I am happy to report successful lessons at both big barn and little barn!
My first lesson at big barn was last Wednesday night and I found it rather humorous how nervous I was!! I think it was a combination of a few elements that kind of upped the ante and sent my nerves in a spin. I knew it was going to be a long drive but I wasn’t sure if I would get lost, or if traffic would be horrendous after work so of course I gave myself plenty of wiggle room. I took some goofy directions to get there because I thought I would save time by avoiding the big city. I did, indeed, manage to avoid the big city but instead I drove through a bunch of tiny little towns on back roads, through cornfields… so I’m not sure any time was saved but it was a lovely drive through the countryside. My coworkers were in from out of the country for work so my Costa Rican coworker volunteered to go with me and watch my lesson. I was concerned she would be bored to tears, and she probably was, but it turned out alright in the end.
We pulled into the drive a little ahead of schedule which helped me relax a little bit. The pastures were pretty and the barns and buildings all painted to match. Along the driveway there was a field with a grass arena set up for dressage and another field with some cross country jumps.
I met the trainer and she walked out with me to grab the horse I would be riding. She seemed really nice- asked me about my previous experience, my riding goals, and why in the world I would drive all the way there to ride if there was something closer. I easily recounted my previous riding experience but struggled to articulate my goals and clumsily skirted the issue about a more local barn. Note to self- legit lesson programs might actually ask that you set some goals and work towards them! oops. I ended up mumbling that there are no dressage barns in Quasi-South and how tough it was to find a place that clicked and how my riding skills were pretty rusty. Then I felt self-conscious like the trainer was probably thinking ‘great, so you drove a million miles to come to my eventing barn as a plan B because you can’t figure out how to fit in at the eventing barn closer to you and your only goal is to ‘shake off the rust’ ?!’ yipes…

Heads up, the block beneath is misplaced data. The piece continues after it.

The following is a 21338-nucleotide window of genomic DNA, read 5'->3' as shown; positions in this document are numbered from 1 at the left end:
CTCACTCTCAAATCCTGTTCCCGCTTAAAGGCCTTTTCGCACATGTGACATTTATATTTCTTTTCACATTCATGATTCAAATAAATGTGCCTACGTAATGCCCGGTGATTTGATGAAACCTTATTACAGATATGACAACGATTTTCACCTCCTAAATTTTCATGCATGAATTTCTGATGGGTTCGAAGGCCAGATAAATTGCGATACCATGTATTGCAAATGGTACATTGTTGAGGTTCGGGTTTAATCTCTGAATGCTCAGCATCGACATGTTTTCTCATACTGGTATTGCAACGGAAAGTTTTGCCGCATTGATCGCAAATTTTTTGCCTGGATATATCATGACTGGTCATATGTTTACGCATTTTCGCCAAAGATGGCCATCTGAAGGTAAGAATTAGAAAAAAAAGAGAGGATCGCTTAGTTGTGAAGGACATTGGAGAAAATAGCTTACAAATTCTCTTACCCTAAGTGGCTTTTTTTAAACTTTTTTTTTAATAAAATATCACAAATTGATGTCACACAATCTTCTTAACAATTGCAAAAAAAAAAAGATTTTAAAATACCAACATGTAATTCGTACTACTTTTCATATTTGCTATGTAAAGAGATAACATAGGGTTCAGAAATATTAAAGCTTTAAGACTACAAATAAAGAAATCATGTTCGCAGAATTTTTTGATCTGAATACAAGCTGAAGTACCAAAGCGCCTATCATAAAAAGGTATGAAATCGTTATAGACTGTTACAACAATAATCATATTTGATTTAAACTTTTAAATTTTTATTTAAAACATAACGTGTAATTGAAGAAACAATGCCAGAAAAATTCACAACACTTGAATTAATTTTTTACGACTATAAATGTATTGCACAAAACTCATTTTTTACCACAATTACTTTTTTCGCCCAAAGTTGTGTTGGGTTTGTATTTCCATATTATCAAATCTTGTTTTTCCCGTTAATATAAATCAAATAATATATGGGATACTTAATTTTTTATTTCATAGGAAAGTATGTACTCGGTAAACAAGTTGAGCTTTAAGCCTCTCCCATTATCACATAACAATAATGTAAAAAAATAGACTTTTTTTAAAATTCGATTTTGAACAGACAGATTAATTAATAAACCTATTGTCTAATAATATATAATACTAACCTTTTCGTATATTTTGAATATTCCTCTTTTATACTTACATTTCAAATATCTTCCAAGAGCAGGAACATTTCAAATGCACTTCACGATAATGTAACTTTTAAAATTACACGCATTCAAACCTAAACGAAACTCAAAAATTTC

I reminded myself to keep an open mind. While it is kind of true that choosing an eventing barn is a plan B since there really are not any dressage barns with lesson programs, it doesn’t mean that I can’t or don’t want to learn to event!!! I just know I’ll have some fears to work through to get there. Also, I may need to give some thought to those riding goals.
I rode Louie, a charming pinto percheron cross, who took excellent care of me for my first lesson. I don’t know if he will be the horse I will always ride or if he was just an amicable test of my riding abilities. I’m sure either way I will be thrilled. I really liked the way the trainer worked with me. Her directions were clear and she was very patient. I could tell she knew her stuff, and she didn’t let me get away with anything either, even if it was my first time out- which I appreciated. She was complimentary, told me that whomever had trained me before had built a solid base, so I was very happy to hear that even if the subtext was that I have quite a ways to go! 😉
Riding is a humbling sport where proficiency can mean everything and nothing at the same time.
I’ll continue taking lessons at little barn for awhile too. I need time in the saddle and it should give me more of a chance to practice what I am learning at both places.
It is supposed to be blazing hot this week and I am volunteering two nights at the therapy barn so next lesson at big barn is going to be on Saturday when temps should be much cooler.